View Of The Court
The Supreme Court ruled that the disagreements raised by the original court failed to be sensitive to humanity after considering them all. Justice Anand, A.S. (J) and Ahmad Saghir S. (J) said that the reasons why the first court accepted the case were insufficient and considered the situation in which one of the weaker students was threatened and could not control it.

In view of the problems facing the Court, it turns out that the prosecutor was a credible witness and the Court held that the victim's testimony in such cases is important and unless there are necessary reasons to substantiate the statement. The Court will rule on the evidence alone as it is found to be reliable.

Case Law
Maharashtra v. Chandra Prakash Kewalchand Jain
Ahmad, J held that the victim was a criminal and that the evidence did not prove that the evidence was invalid. He or she is eligible under Section 118 of applicable law, and his or her evidence must be commuted to the extent of physical violence. If the Court considers this to be of paramount importance, then they may deal well with the prosecutor's evidence, and in terms of section 114, they may consider the evidence in the event of any doubt as to the validity of the statement. However, when he or she grows up, they can add to his or her testimony without falsely accusing the accused.

The Court looked into other issues and found that the medical examination had led to the full confirmation of the victim's evidence explaining the original court statement.[6]

Case Law
State of Gujarat v. Ramesh Chandra Ramabhai Panchal
Despite the stipulation as mentioned above, the two-finger test prompting the development of the clinical assessment with respect to assent permits the past sexual history of the victim to bias her declaration. The test itself is one of the most informal techniques for assessment utilized with regards to rape and has no scientific worth. Regardless of whether a survivor is acclimated to sex preceding the attack makes little difference to whether she agreed when the assault happened.

Area 155 of the Indian Evidence Act does not permit an assault casualty’s believability to be settled on the ground that she is “of for the most part immoral character.” and even the prosecutrix had been doubted and named as a young lady of ‘loose character” and ‘such sort of young lady’ by the trial court.

Ongoing controversy led the Court to declare that there was no evidence that there had been a dispute between the two parties as no father could commit such an immoral act against the dignity of his own daughter. The trial court ignored or distorted all the relevant evidence that led the high court to conclude that all the evidence was in favor of the prosecutor and that he was under the age of sixteen years as a result of his birth certificate and the testimony of his parents.[7]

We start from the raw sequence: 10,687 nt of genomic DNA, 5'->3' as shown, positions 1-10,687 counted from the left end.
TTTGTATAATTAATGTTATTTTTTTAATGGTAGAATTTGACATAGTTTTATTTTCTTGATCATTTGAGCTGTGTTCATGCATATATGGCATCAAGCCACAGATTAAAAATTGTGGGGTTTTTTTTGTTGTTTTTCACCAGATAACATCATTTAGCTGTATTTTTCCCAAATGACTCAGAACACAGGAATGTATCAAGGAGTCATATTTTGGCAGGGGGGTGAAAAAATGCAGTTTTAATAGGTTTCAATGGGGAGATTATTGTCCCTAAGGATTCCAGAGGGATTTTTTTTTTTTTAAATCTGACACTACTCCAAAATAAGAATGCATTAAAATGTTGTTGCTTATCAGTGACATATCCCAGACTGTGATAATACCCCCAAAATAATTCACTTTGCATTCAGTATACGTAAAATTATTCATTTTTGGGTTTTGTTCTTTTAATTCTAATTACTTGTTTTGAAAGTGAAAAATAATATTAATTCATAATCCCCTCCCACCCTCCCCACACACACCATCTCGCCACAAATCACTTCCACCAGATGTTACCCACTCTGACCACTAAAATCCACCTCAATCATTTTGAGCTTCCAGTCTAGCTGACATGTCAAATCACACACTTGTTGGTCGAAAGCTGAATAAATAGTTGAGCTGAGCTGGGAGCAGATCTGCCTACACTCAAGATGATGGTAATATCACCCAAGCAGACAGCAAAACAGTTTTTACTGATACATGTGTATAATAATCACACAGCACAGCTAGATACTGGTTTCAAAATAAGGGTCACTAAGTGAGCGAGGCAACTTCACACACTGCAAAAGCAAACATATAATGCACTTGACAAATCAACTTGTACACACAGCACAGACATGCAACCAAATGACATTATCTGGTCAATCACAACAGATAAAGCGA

Overview Of The Jugdement
The Court reproved keeping all proof into account that the prosecutrix was careful and the case was past sensible uncertainty for the respondents, so the Court rebuked them under infringement of area 363,366,368 and 376 of the Indian Penal code, 1860. As the wrongdoing occurred when the respondents were 21-24 years and maybe hitched after, under all the conceivable outcomes that were thought of under Section 376, IPC was condemned to five years of confinement and penalized by Rs.5000/- each with 1-year rigorous imprisonment for Section 363 of IPC as well.

However, were given no different sentences under Section 366/368 IPC and in default of non-payment of the penalty was further sentenced 1-year rigorous imprisonment under Section 376 IPC. The Court did not reward the family of the victim with any compensation as there was a penalty imposed with no scheme for compensation.

Conclusion
Justice is late Justice is denied, a line that has been ringing in the mind of the prosecutor (name withheld) for 8 long years. Not many 4 lakh unresolved cases have reached the media and have never been highlighted by millions who are not even registered due to the end of the legal system.

In the case of The State of Punjab vs Gurmit Singh & Ors. the victim, who was under 16 years of age at the start of the trial, had to put up with telling her side of the story in public, which could have hurt her as a minor, as soft as her, and irreparably damaged her. The high court knew that the lower courts had not handled the case properly and should have been more compassionate in dealing with the victim of a sexual crime.

They held that the rapist not only tarnished the victim's privacy but also inflicted serious damage to his or her psychological well-being, which was only reinforced by the Court where the victim's evidence could be considered as a cornerstone even if he or she could not prove it.

Bibliography:
  1. State of Maharashtra v. Chandra Prakash KewalchanjainMANU/SC/O122/1990:1990CriLJ889
  2. Women’s Forum v. Union of India MANU/SC/0519/1995: (1995)1 SCC14
  3. State of Gujarat v. Rameshchandra Ramabhai Panchal R/CRA/122/1996
End-Notes:
  1. The Evidence Act 1872, s 118
  2. Indian Penal Code, 1860, s 363
  3. Indian Penal Code, 1860, s 366
  4. Indian Penal Code, 1860, s 368
  5. Indian Penal Code, 1860, s 376
  6. Maharashtra v. Chandraprakash Kewalchand Jain MANU/SC/0I22/1990:1990CriLJ889
  7. HC rules: Rape Victim’s Two Finger Test is violative of her Right to Privacy hence Unconstitutional>https://www.latestlaws.com
Footer:
  1. www.lawtimesjournal.in
  2. Women’s forum v. union of India MANU/SC/0519: (1995)1SCC14.
  3. State of Punjab v. Gurmit Singh www.indiankanoon.org
  4. Terrorist affected areas Act (special court), 1984, s 14- Which provides that an appeal is a matter of right of any judgement, sentence or order that is not an interlocutory order of a Special Court.
Written By: Ritu Tiwari - United World of School, Karnavati University